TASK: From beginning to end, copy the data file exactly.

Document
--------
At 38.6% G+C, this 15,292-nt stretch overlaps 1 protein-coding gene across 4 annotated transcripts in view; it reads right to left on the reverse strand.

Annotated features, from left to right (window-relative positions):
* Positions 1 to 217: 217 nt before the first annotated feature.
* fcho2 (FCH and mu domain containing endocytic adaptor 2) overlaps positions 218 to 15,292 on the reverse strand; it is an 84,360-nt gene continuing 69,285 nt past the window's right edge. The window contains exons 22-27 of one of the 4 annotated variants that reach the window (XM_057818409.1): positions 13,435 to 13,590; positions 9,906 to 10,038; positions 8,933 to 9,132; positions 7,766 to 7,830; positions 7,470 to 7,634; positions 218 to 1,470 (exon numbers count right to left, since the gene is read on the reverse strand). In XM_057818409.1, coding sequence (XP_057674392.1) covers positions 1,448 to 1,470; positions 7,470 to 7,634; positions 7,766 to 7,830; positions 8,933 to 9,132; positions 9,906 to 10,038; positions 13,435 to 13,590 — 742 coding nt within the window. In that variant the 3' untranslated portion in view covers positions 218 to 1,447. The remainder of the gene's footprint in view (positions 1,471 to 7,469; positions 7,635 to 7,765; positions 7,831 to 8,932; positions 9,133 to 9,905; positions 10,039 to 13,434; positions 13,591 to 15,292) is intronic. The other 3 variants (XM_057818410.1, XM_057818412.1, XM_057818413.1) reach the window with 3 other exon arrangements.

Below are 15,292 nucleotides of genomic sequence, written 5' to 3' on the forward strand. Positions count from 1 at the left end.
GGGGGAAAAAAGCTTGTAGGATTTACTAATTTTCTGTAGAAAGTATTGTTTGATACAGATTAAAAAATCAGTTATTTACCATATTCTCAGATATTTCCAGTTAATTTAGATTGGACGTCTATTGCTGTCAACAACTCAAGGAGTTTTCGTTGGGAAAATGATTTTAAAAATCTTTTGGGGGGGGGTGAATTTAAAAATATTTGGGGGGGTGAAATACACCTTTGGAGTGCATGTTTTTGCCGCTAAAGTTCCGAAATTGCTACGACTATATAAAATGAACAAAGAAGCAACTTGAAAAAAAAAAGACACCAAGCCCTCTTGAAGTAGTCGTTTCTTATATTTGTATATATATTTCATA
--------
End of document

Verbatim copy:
At 38.6% G+C, this 15,292-nt stretch overlaps 1 protein-coding gene across 4 annotated transcripts in view; it reads right to left on the reverse strand.

Annotated features, from left to right (window-relative positions):
* Positions 1 to 217: 217 nt before the first annotated feature.
* fcho2 (FCH and mu domain containing endocytic adaptor 2) overlaps positions 218 to 15,292 on the reverse strand; it is an 84,360-nt gene continuing 69,285 nt past the window's right edge. The window contains exons 22-27 of one of the 4 annotated variants that reach the window (XM_057818409.1): positions 13,435 to 13,590; positions 9,906 to 10,038; positions 8,933 to 9,132; positions 7,766 to 7,830; positions 7,470 to 7,634; positions 218 to 1,470 (exon numbers count right to left, since the gene is read on the reverse strand). In XM_057818409.1, coding sequence (XP_057674392.1) covers positions 1,448 to 1,470; positions 7,470 to 7,634; positions 7,766 to 7,830; positions 8,933 to 9,132; positions 9,906 to 10,038; positions 13,435 to 13,590 — 742 coding nt within the window. In that variant the 3' untranslated portion in view covers positions 218 to 1,447. The remainder of the gene's footprint in view (positions 1,471 to 7,469; positions 7,635 to 7,765; positions 7,831 to 8,932; positions 9,133 to 9,905; positions 10,039 to 13,434; positions 13,591 to 15,292) is intronic. The other 3 variants (XM_057818410.1, XM_057818412.1, XM_057818413.1) reach the window with 3 other exon arrangements.

Below are 15,292 nucleotides of genomic sequence, written 5' to 3' on the forward strand. Positions count from 1 at the left end.
GGGGGAAAAAAGCTTGTAGGATTTACTAATTTTCTGTAGAAAGTATTGTTTGATACAGATTAAAAAATCAGTTATTTACCATATTCTCAGATATTTCCAGTTAATTTAGATTGGACGTCTATTGCTGTCAACAACTCAAGGAGTTTTCGTTGGGAAAATGATTTTAAAAATCTTTTGGGGGGGGGTGAATTTAAAAATATTTGGGGGGGTGAAATACACCTTTGGAGTGCATGTTTTTGCCGCTAAAGTTCCGAAATTGCTACGACTATATAAAATGAACAAAGAAGCAACTTGAAAAAAAAAAGACACCAAGCCCTCTTGAAGTAGTCGTTTCTTATATTTGTATATATATTTCATA